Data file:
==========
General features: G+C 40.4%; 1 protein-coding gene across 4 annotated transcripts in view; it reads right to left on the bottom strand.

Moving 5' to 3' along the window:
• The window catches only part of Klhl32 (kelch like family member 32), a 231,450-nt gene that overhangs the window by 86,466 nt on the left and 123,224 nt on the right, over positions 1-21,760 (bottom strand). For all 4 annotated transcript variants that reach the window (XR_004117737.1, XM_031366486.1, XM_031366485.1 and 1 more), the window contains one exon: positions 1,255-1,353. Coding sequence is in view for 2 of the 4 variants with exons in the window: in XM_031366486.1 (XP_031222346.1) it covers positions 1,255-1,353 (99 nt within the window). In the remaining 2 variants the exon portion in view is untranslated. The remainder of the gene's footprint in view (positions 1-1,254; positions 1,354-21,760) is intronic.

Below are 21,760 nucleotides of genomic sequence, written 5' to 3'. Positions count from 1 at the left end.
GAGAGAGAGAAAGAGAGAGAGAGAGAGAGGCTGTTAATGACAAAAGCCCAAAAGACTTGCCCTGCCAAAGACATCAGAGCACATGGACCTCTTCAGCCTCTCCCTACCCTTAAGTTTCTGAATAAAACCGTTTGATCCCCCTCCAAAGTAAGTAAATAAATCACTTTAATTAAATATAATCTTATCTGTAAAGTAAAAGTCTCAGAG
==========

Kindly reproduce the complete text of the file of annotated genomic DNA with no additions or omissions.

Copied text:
General features: G+C 40.4%; 1 protein-coding gene across 4 annotated transcripts in view; it reads right to left on the bottom strand.

Moving 5' to 3' along the window:
• The window catches only part of Klhl32 (kelch like family member 32), a 231,450-nt gene that overhangs the window by 86,466 nt on the left and 123,224 nt on the right, over positions 1-21,760 (bottom strand). For all 4 annotated transcript variants that reach the window (XR_004117737.1, XM_031366486.1, XM_031366485.1 and 1 more), the window contains one exon: positions 1,255-1,353. Coding sequence is in view for 2 of the 4 variants with exons in the window: in XM_031366486.1 (XP_031222346.1) it covers positions 1,255-1,353 (99 nt within the window). In the remaining 2 variants the exon portion in view is untranslated. The remainder of the gene's footprint in view (positions 1-1,254; positions 1,354-21,760) is intronic.

Below are 21,760 nucleotides of genomic sequence, written 5' to 3'. Positions count from 1 at the left end.
GAGAGAGAGAAAGAGAGAGAGAGAGAGAGGCTGTTAATGACAAAAGCCCAAAAGACTTGCCCTGCCAAAGACATCAGAGCACATGGACCTCTTCAGCCTCTCCCTACCCTTAAGTTTCTGAATAAAACCGTTTGATCCCCCTCCAAAGTAAGTAAATAAATCACTTTAATTAAATATAATCTTATCTGTAAAGTAAAAGTCTCAGAG